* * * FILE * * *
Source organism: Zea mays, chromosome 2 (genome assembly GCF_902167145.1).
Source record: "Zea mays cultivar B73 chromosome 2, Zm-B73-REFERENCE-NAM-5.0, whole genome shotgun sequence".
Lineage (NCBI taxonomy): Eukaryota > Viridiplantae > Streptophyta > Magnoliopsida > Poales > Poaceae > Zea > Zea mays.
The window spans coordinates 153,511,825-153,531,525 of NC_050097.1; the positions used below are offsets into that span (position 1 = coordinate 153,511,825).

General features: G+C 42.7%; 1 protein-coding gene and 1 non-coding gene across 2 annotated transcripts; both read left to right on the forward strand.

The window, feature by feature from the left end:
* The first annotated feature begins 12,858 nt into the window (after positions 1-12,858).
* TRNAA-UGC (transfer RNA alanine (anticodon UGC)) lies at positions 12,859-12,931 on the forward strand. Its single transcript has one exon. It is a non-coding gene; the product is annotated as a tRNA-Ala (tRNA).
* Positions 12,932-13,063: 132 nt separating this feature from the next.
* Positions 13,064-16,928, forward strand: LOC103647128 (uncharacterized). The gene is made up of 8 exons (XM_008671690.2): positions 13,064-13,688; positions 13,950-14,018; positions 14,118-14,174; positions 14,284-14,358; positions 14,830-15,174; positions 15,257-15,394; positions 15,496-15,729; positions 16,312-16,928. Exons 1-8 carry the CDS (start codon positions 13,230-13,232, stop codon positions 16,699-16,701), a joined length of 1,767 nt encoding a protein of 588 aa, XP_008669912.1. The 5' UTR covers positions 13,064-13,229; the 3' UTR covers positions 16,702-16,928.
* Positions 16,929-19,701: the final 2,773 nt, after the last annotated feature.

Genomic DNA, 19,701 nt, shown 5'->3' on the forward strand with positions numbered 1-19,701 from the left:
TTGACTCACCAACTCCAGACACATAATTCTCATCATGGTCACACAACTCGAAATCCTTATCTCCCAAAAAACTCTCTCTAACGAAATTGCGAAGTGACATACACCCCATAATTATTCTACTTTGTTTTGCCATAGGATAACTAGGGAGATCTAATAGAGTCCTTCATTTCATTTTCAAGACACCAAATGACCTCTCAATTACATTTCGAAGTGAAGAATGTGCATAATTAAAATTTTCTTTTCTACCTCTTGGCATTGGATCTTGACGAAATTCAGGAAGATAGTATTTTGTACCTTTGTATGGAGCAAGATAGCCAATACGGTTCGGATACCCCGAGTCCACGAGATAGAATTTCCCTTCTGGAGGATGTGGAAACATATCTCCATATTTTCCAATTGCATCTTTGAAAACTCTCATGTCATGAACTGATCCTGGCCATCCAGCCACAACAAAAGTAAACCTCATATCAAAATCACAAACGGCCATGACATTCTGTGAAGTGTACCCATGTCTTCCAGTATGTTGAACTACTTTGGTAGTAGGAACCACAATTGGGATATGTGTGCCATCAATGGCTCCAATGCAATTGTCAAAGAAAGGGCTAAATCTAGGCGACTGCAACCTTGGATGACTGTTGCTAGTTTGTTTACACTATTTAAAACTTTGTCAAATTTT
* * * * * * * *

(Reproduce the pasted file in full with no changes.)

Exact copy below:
Source organism: Zea mays, chromosome 2 (genome assembly GCF_902167145.1).
Source record: "Zea mays cultivar B73 chromosome 2, Zm-B73-REFERENCE-NAM-5.0, whole genome shotgun sequence".
Lineage (NCBI taxonomy): Eukaryota > Viridiplantae > Streptophyta > Magnoliopsida > Poales > Poaceae > Zea > Zea mays.
The window spans coordinates 153,511,825-153,531,525 of NC_050097.1; the positions used below are offsets into that span (position 1 = coordinate 153,511,825).

General features: G+C 42.7%; 1 protein-coding gene and 1 non-coding gene across 2 annotated transcripts; both read left to right on the forward strand.

The window, feature by feature from the left end:
* The first annotated feature begins 12,858 nt into the window (after positions 1-12,858).
* TRNAA-UGC (transfer RNA alanine (anticodon UGC)) lies at positions 12,859-12,931 on the forward strand. Its single transcript has one exon. It is a non-coding gene; the product is annotated as a tRNA-Ala (tRNA).
* Positions 12,932-13,063: 132 nt separating this feature from the next.
* Positions 13,064-16,928, forward strand: LOC103647128 (uncharacterized). The gene is made up of 8 exons (XM_008671690.2): positions 13,064-13,688; positions 13,950-14,018; positions 14,118-14,174; positions 14,284-14,358; positions 14,830-15,174; positions 15,257-15,394; positions 15,496-15,729; positions 16,312-16,928. Exons 1-8 carry the CDS (start codon positions 13,230-13,232, stop codon positions 16,699-16,701), a joined length of 1,767 nt encoding a protein of 588 aa, XP_008669912.1. The 5' UTR covers positions 13,064-13,229; the 3' UTR covers positions 16,702-16,928.
* Positions 16,929-19,701: the final 2,773 nt, after the last annotated feature.

Genomic DNA, 19,701 nt, shown 5'->3' on the forward strand with positions numbered 1-19,701 from the left:
TTGACTCACCAACTCCAGACACATAATTCTCATCATGGTCACACAACTCGAAATCCTTATCTCCCAAAAAACTCTCTCTAACGAAATTGCGAAGTGACATACACCCCATAATTATTCTACTTTGTTTTGCCATAGGATAACTAGGGAGATCTAATAGAGTCCTTCATTTCATTTTCAAGACACCAAATGACCTCTCAATTACATTTCGAAGTGAAGAATGTGCATAATTAAAATTTTCTTTTCTACCTCTTGGCATTGGATCTTGACGAAATTCAGGAAGATAGTATTTTGTACCTTTGTATGGAGCAAGATAGCCAATACGGTTCGGATACCCCGAGTCCACGAGATAGAATTTCCCTTCTGGAGGATGTGGAAACATATCTCCATATTTTCCAATTGCATCTTTGAAAACTCTCATGTCATGAACTGATCCTGGCCATCCAGCCACAACAAAAGTAAACCTCATATCAAAATCACAAACGGCCATGACATTCTGTGAAGTGTACCCATGTCTTCCAGTATGTTGAACTACTTTGGTAGTAGGAACCACAATTGGGATATGTGTGCCATCAATGGCTCCAATGCAATTGTCAAAGAAAGGGCTAAATCTAGGCGACTGCAACCTTGGATGACTGTTGCTAGTTTGTTTACACTATTTAAAACTTTGTCAAATTTT